Another saint invoked during the blessing of cars, and motorcycles, is Frances of Rome, whose feast day is March 9. This saint died in 1440, so she never saw an automobile. However, she was known to travel the streets of Rome at night, caring for the poor. And legend says that, to light her way, her guardian angel carried a lantern — providing her with a link to automobiles and their headlights. In 1925, Pope Pius XI declared Frances to be a patron of autos because of this legend.

There are also at least a couple of patrons of bicycles. One is the Madonna of Ghisallo in the Lombardy region of Italy. Legend is that, in the Middle Ages, a local count was attacked by bandits. He saw a vision of the Blessed Mother and was saved from the brigands by running toward her. A little chapel was erected in the area and, thanks to the initiative of a local priest early last century, Pope Pius XII declared this particular vision of Mary as the patron of cyclists in 1949. There is now a museum of cycling located on site and the small chapel is adorned with flags, jerseys and bicycles from cycling clubs around the globe.

New patronages to specific saints develop over the years. An example of this ongoing development is the case of the saint commonly listed today as a patron of motorcycles: St. Columbanus of Bobbio (d. 615). This Irish monk was a missionary. Biker websites note how there is an annual blessing of motorcycles held each year at Bobbio in northern Italy, where Columbanus founded a monastery. And the Rev. John Oliver, an Anglican bishop and avid biker himself, has promoted Columbanus as the universal patron of motorcycles.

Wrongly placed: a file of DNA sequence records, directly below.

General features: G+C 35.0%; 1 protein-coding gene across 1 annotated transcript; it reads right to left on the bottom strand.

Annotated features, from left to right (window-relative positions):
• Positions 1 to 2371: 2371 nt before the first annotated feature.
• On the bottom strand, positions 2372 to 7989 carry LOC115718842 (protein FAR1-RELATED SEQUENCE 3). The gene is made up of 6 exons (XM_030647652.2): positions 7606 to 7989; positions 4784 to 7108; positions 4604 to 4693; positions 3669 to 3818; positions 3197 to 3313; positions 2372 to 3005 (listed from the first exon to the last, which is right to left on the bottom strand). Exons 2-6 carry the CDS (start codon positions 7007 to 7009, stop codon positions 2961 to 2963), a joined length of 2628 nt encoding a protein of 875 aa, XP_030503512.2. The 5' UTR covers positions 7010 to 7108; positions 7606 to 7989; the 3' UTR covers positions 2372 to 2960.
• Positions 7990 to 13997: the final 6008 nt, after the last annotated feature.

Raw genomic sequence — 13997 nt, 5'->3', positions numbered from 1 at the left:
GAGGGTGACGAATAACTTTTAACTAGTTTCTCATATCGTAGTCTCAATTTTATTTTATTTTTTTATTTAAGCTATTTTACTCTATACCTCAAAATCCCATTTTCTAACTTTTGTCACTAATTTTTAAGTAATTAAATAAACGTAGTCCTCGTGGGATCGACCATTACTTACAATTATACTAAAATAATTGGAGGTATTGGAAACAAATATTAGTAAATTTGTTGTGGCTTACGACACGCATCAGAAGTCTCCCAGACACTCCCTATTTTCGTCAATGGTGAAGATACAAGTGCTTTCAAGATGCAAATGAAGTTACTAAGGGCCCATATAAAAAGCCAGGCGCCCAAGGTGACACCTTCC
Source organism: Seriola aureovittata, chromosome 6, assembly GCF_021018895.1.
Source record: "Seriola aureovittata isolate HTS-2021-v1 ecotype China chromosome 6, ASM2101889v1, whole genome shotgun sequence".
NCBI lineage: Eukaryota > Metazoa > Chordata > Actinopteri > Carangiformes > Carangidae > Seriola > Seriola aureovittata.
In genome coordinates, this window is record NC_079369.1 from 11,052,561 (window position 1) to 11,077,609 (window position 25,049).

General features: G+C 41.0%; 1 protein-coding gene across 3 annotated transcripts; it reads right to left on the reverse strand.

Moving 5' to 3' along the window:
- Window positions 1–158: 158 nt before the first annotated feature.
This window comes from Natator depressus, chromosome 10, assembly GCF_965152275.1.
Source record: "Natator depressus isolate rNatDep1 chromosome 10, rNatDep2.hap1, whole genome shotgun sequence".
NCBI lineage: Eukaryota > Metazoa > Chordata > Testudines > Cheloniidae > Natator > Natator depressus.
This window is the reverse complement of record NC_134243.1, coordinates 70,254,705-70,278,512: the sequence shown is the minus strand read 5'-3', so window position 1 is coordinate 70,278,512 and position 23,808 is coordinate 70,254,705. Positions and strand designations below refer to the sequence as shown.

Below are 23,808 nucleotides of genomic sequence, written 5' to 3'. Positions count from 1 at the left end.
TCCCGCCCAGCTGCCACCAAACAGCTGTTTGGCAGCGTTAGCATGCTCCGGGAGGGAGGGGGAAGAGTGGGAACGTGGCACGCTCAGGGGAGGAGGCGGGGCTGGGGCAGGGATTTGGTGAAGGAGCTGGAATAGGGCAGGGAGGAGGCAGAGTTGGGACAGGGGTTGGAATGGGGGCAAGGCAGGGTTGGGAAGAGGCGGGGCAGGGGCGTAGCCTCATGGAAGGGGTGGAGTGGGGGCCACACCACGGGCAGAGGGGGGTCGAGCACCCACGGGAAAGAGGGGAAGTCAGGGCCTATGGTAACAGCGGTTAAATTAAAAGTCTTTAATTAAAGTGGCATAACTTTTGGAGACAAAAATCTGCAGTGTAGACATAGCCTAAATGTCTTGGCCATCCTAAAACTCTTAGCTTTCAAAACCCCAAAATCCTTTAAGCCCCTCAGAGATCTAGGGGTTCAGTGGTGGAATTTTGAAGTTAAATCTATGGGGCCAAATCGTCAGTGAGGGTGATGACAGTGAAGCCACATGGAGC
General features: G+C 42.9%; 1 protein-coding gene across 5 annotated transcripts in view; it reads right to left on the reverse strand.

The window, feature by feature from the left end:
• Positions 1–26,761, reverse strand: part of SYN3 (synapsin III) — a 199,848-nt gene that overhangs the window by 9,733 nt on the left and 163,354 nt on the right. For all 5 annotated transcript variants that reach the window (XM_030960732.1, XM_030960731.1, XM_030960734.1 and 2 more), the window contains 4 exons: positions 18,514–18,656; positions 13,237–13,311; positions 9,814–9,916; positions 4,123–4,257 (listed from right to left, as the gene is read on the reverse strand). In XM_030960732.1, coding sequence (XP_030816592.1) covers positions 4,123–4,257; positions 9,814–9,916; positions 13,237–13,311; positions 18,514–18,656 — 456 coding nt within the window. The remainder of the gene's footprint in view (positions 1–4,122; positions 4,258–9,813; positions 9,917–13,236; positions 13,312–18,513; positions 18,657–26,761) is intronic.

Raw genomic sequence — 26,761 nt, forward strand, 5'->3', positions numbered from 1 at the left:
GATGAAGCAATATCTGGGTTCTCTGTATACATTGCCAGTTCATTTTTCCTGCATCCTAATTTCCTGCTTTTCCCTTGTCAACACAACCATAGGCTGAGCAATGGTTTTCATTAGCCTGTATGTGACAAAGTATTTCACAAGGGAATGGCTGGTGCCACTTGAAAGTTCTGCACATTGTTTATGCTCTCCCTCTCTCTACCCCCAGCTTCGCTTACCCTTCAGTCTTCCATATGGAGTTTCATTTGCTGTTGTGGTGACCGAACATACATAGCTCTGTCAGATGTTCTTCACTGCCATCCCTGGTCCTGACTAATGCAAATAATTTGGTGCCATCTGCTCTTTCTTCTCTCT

Irish Columban Fr. Derry Healy, quotes one motorcyclist as saying, “If Columban (Columbanus) were alive today I imagine him riding a Harley Fat Boy. It’s got a 1,584cc push rod V-twin engine; six gears, massive torque, has no saddlebags and ideal for itinerant monks flying those twisty roads in Europe.”

Another patron of motorcycles, and of roads in general, is St. Sebastian of Aparicio. This 16th century saint made his fortune in Mexico in the transportation business. One of the roads he built for the Mexican government was a 466-mile road —with many twists and curves — from Mexico City to Zacatecas. He later renounced his wealth and became a Franciscan friar. His feast day is Feb. 25.

So however you take to the road this summer, you can also take along any number of patron saints of travel — there’s also St. Joseph and St. Raphael the Archangel in their company — and have journey companions who have your best interests in mind, and in prayer.

 

(For a blessing of cars, see the Melkite Greek Catholic Church Information Center: mliles.com/melkite/autobless.shtml)

Sources: “The Catholic Encyclopedia;” “Our Sunday Visitor’s Encyclopedia of Catholic History;” “Modern Catholic Dictionary;” “The Modern Catholic Encyclopedia;” “A Law Dictionary” at thefreedictionary.com; “A Latin Dictionary” at perseus.tufts.edu; Stgeorgepittsburgh.org; CatholicSaints.info; AmericanCatholic.org; Bicycleuniverse.com; cyclingnews.com; columban.org; and Catholic Answers at catholic.com.